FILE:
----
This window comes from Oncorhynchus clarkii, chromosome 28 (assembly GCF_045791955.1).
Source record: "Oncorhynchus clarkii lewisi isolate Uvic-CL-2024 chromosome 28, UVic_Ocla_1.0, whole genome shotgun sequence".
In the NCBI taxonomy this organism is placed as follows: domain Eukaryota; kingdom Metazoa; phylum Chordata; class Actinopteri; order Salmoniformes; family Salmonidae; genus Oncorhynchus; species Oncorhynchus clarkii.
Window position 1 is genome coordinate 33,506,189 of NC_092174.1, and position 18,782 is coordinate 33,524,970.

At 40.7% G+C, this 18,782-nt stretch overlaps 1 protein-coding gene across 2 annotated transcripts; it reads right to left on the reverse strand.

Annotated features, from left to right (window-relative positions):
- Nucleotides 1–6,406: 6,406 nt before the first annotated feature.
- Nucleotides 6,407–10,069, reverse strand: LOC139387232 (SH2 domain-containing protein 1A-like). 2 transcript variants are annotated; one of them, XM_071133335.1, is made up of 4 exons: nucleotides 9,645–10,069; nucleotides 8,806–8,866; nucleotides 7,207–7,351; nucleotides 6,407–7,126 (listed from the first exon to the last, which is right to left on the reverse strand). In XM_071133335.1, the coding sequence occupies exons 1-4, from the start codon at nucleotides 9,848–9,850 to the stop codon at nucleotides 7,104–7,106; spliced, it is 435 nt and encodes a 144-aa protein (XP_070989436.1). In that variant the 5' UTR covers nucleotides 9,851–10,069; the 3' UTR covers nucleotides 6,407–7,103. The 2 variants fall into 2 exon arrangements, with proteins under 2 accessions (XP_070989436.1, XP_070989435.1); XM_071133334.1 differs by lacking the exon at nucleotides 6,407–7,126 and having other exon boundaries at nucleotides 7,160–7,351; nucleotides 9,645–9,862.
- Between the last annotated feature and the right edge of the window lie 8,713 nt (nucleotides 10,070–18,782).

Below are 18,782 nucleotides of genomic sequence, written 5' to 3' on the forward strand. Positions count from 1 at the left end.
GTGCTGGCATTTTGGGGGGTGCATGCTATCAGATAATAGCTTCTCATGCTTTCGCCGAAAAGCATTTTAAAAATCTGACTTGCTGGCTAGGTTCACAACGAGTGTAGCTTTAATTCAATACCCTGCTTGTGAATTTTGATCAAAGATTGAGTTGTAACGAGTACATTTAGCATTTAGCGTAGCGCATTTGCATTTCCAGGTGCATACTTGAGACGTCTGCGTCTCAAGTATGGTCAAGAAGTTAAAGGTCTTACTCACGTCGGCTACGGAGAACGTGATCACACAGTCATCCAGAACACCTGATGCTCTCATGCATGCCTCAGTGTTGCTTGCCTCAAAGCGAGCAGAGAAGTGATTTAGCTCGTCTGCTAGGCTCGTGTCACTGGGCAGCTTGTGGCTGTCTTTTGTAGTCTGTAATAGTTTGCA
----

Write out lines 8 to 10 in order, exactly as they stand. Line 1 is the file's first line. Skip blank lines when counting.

- Nucleotides 6,407–10,069, reverse strand: LOC139387232 (SH2 domain-containing protein 1A-like). 2 transcript variants are annotated; one of them, XM_071133335.1, is made up of 4 exons: nucleotides 9,645–10,069; nucleotides 8,806–8,866; nucleotides 7,207–7,351; nucleotides 6,407–7,126 (listed from the first exon to the last, which is right to left on the reverse strand). In XM_071133335.1, the coding sequence occupies exons 1-4, from the start codon at nucleotides 9,848–9,850 to the stop codon at nucleotides 7,104–7,106; spliced, it is 435 nt and encodes a 144-aa protein (XP_070989436.1). In that variant the 5' UTR covers nucleotides 9,851–10,069; the 3' UTR covers nucleotides 6,407–7,103. The 2 variants fall into 2 exon arrangements, with proteins under 2 accessions (XP_070989436.1, XP_070989435.1); XM_071133334.1 differs by lacking the exon at nucleotides 6,407–7,126 and having other exon boundaries at nucleotides 7,160–7,351; nucleotides 9,645–9,862.
- Between the last annotated feature and the right edge of the window lie 8,713 nt (nucleotides 10,070–18,782).

Below are 18,782 nucleotides of genomic sequence, written 5' to 3' on the forward strand. Positions count from 1 at the left end.